Right away the title of my post will separate most readers into one of two camps: half will have their finger poised above the “love” button and the others above the “angry” one. That is a reflection of today’s society: Some people seem to believe that alternative medicine is absurd, nothing more than a pricey placebo effect. Others believe that Western medicine is nothing but a farce that promotes illness for profit. Precious few seem to view them as I do: complementary of one another. As a figure competitor (albeit one on a prolonged health-induced sabbatical), I love natural medicine. Over the years, I have garnered immeasurable benefits from the vast options available to me through naturopathy. However, as much as I enjoy kombucha and acupuncture, I enjoy living more. And I can only do so with the use of conventional medicine.
I have a complicated, potentially life-threatening genetic disorder that requires more than kale and happy thoughts to treat. My illness is hardwired into my DNA. If you could cure it, you would be in Sweden accepting a Nobel prize in medicine, not touting an herbal blend to “eliminate toxins” in order to facilitate the function of my failing GI tract.
My first and foremost pet peeve is when someone offers a holistic “cure” for my illness. It has happened to me for years, but since I have been slated to have the remainder of my colon removed and a permanent ileostomy placed next month, people have been coming out of the woodwork to propose alternative methods to heal my ailments.
In the hospital about a month ago, I struck up a conversation with a woman waiting alongside me in the emergency room. Upon my eventually telling her about my upcoming surgery, she said, “Wait, have you tried diatomaceous earth first? It will cleanse the toxins in your bowel.”
At a fitness competition, a woman at a booth enthusiastically promised me that their MLM product would cure my “tummy troubles.”
A nursing assistant recently asked if I had used that special brand of yogurt that promotes bowel movements.
Someone recently insinuated on Facebook that gastroparesis could be cured with a positive attitude.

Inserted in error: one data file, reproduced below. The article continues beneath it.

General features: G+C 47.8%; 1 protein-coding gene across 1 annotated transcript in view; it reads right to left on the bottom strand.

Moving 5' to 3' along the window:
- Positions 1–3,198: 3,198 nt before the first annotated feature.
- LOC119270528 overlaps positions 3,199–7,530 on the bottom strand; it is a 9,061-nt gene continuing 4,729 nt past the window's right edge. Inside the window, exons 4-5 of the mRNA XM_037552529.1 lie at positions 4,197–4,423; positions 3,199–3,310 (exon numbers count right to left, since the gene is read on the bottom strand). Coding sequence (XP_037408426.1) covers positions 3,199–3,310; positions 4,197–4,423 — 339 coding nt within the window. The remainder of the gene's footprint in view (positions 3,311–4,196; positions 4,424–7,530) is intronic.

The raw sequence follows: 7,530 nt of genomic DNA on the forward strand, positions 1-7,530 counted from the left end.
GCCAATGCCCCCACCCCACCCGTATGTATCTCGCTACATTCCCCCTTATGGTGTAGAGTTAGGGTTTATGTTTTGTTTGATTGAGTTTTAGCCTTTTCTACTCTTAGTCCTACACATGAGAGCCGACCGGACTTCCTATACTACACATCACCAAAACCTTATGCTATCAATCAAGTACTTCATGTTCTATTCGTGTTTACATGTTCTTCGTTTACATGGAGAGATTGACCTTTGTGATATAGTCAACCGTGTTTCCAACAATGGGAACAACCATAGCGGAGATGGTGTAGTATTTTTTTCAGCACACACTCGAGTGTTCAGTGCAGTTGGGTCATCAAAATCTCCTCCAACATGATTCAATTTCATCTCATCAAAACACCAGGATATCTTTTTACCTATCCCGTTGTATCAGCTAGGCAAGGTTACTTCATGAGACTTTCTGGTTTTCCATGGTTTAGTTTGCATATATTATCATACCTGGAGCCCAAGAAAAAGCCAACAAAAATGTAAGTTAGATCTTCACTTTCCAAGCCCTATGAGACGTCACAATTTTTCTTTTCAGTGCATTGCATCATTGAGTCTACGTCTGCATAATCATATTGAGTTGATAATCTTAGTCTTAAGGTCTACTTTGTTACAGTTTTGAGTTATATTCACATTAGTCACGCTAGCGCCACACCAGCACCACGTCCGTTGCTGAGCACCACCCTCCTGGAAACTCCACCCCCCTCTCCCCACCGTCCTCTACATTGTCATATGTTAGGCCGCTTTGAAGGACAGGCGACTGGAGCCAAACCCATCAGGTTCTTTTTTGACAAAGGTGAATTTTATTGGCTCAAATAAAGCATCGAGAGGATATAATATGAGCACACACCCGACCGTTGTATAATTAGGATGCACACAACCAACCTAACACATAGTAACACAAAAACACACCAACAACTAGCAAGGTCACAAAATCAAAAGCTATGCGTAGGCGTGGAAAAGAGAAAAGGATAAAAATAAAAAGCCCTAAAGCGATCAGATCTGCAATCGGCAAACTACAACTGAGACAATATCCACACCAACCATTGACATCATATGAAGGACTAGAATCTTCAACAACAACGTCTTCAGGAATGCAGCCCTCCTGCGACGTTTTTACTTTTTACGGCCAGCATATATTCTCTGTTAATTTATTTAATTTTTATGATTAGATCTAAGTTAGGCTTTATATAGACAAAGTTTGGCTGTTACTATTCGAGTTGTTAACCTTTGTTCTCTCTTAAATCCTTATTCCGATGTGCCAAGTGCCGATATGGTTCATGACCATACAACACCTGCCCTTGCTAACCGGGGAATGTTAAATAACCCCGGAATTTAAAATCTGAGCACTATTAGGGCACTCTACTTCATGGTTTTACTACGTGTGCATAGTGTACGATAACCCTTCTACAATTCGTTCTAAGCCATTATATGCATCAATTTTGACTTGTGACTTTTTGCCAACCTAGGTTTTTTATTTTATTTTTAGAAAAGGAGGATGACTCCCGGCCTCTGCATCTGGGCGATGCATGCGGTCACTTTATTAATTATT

Last weekend, after inquiring about my surgery, a woman asked if they could refer me to their naturopath.
I never quite know how to respond in these situations. I seethe with a disheartened frustration so profoundly that I can usually only sputter something along the lines of “Yeah…thanks.” Or proffer a half-hearted attempt at explaining my underlying physiology that renders such methods ineffective.
I know their intentions are altruistic, which is why I hold myself back from issuing an angry reply. I truly appreciate suggestions in and of themselves: it’s the subsequent and fervent insistence that their idea will restore me to good health – usually with the aid of pseudo-scientific claims – that infuriates me. By proposing that their special mushroom blend or three-week water fast is going to make me healthy again, these individuals are entirely denigrating the struggle that has in part shaped the person I am today. What people like me need is awareness: so many chronic illnesses are currently poorly understood and treated, leaving those with them feeling isolated and similarly misunderstood. Downgrading their disease to nothing more than a pesky nuisance helps perpetuate the global apathy that is afflicting them.
I find it insulting when someone implies I am having this major, life-altering surgery before having exhausted every available remedy first. I have done everything short of forming a drum circle and a seance to avoid the ileostomy. Do you believe I would commit to passing my waste into a bag glued to my side for the rest of my life if that silly poop yogurt would help?! If so, then you insinuate that I, as well as others who rely on Western medicine, are ignorant – choosing to remain sick when your product could easily have us back on our feet. Or you, albeit perhaps unknowingly, propose we are exaggerating our illnesses by proposing an easy method of alleviating them. I still fervently believe that alternative and holistic medicine is an important facet of global health and urge others to pursue this avenue in conjunction with their already established methods of treatment. But certainly not with the ideology that it, and not Western medicine, is the only path to health.
Please try to understand that countless individuals like me require the amazing advances of Western medicine to live and thrive. We need you to understand us, not to demean us and the bravery with which we have fought our battles. If you are a naturopathic practitioner of any kind, I thank you for your ardent commitment to the health of others. However, I also urge you to understand that your field has its limits, and you need to recognize them. You have a much-deserved place in medicine, but you need to realize when you don’t.